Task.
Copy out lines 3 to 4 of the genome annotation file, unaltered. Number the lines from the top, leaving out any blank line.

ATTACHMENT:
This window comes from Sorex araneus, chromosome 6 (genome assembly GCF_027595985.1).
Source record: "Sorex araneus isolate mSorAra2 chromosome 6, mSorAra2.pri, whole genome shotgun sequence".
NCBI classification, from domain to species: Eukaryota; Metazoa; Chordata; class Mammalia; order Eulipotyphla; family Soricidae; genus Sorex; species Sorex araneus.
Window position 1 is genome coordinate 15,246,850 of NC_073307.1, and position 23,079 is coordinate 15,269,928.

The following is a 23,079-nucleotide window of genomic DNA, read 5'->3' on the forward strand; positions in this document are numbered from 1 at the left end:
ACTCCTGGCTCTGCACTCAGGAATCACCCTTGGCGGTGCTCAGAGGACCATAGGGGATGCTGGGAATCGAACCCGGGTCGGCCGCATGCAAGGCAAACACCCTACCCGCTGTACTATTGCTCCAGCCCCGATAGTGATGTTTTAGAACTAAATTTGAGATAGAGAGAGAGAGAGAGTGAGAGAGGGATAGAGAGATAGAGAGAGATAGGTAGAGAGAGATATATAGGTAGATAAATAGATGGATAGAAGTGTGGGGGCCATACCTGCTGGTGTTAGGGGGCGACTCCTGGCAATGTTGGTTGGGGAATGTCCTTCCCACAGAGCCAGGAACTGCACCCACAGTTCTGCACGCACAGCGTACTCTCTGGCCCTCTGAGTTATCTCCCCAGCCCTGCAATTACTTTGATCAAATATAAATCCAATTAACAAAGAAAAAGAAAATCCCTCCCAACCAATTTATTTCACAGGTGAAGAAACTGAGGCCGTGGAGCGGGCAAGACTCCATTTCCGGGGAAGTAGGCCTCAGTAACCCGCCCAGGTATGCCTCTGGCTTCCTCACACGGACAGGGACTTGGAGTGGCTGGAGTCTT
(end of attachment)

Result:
NCBI classification, from domain to species: Eukaryota; Metazoa; Chordata; class Mammalia; order Eulipotyphla; family Soricidae; genus Sorex; species Sorex araneus.
Window position 1 is genome coordinate 15,246,850 of NC_073307.1, and position 23,079 is coordinate 15,269,928.